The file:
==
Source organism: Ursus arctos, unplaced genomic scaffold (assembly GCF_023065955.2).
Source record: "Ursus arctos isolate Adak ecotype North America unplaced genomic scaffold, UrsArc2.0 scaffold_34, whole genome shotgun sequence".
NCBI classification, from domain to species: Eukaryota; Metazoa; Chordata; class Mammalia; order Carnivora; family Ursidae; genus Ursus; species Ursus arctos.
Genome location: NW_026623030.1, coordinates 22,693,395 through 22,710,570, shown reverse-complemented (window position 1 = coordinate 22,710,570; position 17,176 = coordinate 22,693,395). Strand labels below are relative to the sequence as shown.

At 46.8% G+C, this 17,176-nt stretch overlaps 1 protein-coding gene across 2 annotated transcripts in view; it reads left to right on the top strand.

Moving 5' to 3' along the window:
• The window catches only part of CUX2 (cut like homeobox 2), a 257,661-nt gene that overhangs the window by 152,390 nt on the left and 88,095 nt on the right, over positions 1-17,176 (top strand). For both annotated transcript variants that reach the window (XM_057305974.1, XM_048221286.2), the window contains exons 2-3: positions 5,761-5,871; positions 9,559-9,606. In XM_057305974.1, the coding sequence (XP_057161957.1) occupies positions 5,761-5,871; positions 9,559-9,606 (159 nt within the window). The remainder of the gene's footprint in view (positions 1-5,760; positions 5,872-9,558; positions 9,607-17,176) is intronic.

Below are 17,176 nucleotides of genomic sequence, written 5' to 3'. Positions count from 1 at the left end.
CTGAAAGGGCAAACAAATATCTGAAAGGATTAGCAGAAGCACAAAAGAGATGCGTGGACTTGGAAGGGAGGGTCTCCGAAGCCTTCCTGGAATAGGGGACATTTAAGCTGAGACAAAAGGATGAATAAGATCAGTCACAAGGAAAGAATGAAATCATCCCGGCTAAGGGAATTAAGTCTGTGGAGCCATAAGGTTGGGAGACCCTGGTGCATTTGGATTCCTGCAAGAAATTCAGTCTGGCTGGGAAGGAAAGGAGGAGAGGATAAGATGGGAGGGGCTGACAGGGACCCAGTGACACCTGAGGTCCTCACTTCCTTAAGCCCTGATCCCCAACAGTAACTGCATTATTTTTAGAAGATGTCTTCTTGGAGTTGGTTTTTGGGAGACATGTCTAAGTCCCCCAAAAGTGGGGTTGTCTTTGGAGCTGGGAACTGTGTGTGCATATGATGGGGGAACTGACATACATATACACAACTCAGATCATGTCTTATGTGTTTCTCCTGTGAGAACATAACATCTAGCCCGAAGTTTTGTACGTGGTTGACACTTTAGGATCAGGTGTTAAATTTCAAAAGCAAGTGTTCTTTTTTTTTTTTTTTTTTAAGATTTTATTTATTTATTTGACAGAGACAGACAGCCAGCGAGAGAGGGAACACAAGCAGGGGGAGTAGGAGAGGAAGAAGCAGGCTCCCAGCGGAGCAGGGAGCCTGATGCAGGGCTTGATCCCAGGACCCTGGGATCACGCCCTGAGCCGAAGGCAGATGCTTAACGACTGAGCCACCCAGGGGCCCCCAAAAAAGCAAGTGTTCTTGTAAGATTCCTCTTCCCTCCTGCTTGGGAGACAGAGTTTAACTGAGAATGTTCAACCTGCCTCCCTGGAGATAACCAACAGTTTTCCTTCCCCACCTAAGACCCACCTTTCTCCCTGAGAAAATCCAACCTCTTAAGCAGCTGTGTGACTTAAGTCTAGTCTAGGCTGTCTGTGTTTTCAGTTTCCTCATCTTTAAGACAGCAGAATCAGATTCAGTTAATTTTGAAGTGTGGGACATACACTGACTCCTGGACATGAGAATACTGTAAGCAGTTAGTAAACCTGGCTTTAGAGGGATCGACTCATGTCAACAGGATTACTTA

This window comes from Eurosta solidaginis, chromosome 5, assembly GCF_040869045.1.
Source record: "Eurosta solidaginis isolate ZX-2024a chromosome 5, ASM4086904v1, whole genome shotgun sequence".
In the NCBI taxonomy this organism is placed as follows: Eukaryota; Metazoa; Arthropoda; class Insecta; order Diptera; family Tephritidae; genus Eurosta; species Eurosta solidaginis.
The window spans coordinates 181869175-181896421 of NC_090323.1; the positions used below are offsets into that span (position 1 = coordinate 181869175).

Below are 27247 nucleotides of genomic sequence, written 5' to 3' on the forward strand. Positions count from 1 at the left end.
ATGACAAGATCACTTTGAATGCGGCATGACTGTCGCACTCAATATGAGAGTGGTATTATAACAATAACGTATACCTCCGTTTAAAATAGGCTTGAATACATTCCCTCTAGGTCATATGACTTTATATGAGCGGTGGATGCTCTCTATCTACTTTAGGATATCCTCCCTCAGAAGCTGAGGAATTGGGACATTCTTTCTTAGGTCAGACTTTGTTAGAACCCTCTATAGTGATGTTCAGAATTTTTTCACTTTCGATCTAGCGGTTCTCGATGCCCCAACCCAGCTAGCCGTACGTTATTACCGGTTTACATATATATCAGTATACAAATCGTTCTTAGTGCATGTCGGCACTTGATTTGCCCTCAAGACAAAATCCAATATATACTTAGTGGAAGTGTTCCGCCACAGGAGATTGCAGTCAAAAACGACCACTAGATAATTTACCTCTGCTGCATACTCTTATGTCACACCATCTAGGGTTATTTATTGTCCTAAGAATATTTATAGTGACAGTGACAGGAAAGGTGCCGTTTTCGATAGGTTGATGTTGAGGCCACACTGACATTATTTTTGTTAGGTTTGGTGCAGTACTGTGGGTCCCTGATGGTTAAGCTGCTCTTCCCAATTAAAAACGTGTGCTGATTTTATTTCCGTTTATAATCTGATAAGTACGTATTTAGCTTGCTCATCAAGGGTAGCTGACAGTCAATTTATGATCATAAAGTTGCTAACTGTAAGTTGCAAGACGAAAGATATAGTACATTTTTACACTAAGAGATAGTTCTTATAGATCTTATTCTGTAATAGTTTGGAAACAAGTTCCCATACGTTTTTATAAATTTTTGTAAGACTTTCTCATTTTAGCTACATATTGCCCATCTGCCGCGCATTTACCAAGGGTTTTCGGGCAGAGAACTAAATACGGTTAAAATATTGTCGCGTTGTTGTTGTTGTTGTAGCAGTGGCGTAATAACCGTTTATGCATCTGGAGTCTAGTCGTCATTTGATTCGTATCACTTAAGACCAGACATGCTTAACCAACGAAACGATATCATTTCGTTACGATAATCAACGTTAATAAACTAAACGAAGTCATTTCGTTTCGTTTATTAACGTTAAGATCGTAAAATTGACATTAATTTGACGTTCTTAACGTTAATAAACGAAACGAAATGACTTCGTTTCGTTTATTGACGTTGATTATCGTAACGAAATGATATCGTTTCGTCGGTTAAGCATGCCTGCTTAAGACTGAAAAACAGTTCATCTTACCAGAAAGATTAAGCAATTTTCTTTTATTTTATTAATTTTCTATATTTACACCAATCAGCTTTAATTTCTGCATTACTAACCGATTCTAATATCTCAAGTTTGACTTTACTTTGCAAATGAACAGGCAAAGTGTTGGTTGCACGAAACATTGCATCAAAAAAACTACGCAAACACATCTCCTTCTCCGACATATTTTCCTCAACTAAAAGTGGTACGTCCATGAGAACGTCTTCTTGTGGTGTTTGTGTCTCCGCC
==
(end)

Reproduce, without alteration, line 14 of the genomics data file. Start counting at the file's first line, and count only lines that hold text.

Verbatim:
Below are 27247 nucleotides of genomic sequence, written 5' to 3' on the forward strand. Positions count from 1 at the left end.